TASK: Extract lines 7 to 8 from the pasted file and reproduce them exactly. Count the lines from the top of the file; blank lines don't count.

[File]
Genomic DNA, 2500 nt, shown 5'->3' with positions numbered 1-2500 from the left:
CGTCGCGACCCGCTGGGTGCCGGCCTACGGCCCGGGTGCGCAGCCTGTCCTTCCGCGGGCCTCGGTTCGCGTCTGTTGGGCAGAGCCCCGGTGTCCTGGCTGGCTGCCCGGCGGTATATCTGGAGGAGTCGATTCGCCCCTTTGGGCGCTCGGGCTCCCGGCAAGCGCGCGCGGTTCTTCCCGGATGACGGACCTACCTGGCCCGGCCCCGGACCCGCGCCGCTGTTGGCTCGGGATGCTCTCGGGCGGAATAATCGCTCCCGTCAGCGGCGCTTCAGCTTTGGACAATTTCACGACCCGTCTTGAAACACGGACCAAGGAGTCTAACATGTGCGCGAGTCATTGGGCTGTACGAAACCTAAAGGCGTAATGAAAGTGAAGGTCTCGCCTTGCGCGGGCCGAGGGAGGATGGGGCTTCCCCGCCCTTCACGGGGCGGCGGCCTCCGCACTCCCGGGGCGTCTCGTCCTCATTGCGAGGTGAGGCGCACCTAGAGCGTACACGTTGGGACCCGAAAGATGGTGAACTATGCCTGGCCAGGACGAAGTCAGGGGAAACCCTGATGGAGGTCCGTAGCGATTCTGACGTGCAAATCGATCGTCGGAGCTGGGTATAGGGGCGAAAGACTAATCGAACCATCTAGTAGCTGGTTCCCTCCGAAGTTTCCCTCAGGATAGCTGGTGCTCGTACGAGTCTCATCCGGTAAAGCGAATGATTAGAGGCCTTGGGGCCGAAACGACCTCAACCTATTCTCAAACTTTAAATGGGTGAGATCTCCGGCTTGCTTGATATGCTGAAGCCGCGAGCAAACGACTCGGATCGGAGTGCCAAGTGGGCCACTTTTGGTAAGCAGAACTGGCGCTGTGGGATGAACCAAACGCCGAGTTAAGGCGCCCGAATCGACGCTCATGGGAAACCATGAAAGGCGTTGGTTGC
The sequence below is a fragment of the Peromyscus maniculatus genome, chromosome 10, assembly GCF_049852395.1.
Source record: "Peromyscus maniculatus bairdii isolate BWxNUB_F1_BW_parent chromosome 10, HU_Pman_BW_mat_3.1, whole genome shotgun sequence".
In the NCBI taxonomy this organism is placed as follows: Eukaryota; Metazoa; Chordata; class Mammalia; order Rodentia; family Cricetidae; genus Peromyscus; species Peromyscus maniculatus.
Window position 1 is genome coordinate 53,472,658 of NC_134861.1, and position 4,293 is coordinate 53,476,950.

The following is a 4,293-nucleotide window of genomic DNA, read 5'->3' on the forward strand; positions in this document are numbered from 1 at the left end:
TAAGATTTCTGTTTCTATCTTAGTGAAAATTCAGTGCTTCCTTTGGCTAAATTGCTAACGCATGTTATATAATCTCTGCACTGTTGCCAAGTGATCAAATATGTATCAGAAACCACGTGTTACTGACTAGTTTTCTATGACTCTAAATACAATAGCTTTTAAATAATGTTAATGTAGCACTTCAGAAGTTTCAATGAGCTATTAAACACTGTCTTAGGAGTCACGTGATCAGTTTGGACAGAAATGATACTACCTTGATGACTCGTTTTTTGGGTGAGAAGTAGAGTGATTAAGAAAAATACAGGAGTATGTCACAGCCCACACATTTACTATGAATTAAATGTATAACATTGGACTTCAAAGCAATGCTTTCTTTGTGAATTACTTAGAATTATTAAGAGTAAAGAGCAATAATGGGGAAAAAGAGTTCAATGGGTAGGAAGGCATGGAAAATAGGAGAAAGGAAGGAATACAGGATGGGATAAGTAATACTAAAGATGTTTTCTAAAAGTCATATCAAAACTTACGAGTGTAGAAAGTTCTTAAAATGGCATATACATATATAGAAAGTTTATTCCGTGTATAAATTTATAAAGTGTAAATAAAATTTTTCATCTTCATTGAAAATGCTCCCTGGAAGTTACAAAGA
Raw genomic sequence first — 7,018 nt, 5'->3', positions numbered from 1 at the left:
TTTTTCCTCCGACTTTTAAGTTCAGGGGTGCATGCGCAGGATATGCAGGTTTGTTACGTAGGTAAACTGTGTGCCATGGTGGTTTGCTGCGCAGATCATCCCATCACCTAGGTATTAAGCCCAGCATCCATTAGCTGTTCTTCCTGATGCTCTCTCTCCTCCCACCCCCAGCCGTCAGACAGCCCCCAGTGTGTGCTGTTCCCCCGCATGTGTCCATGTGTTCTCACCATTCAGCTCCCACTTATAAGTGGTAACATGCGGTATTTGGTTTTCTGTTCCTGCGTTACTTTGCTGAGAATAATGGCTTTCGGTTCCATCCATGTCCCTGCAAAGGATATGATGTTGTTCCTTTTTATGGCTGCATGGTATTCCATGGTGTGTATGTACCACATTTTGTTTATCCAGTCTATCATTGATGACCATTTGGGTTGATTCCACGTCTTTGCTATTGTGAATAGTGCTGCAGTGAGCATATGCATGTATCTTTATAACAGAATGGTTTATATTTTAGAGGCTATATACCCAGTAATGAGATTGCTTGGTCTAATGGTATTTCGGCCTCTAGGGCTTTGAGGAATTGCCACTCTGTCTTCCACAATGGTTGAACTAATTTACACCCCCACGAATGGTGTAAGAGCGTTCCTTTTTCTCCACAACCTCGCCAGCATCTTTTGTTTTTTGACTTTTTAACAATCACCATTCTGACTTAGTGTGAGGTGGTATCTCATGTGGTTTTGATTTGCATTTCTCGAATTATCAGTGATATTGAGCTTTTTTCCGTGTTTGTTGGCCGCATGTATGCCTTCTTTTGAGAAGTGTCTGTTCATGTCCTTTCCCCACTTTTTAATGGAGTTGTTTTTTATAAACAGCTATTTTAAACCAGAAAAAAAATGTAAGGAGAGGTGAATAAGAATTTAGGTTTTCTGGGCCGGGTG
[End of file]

The following is a 4,293-nucleotide window of genomic DNA, read 5'->3' on the forward strand; positions in this document are numbered from 1 at the left end:
TAAGATTTCTGTTTCTATCTTAGTGAAAATTCAGTGCTTCCTTTGGCTAAATTGCTAACGCATGTTATATAATCTCTGCACTGTTGCCAAGTGATCAAATATGTATCAGAAACCACGTGTTACTGACTAGTTTTCTATGACTCTAAATACAATAGCTTTTAAATAATGTTAATGTAGCACTTCAGAAGTTTCAATGAGCTATTAAACACTGTCTTAGGAGTCACGTGATCAGTTTGGACAGAAATGATACTACCTTGATGACTCGTTTTTTGGGTGAGAAGTAGAGTGATTAAGAAAAATACAGGAGTATGTCACAGCCCACACATTTACTATGAATTAAATGTATAACATTGGACTTCAAAGCAATGCTTTCTTTGTGAATTACTTAGAATTATTAAGAGTAAAGAGCAATAATGGGGAAAAAGAGTTCAATGGGTAGGAAGGCATGGAAAATAGGAGAAAGGAAGGAATACAGGATGGGATAAGTAATACTAAAGATGTTTTCTAAAAGTCATATCAAAACTTACGAGTGTAGAAAGTTCTTAAAATGGCATATACATATATAGAAAGTTTATTCCGTGTATAAATTTATAAAGTGTAAATAAAATTTTTCATCTTCATTGAAAATGCTCCCTGGAAGTTACAAAGA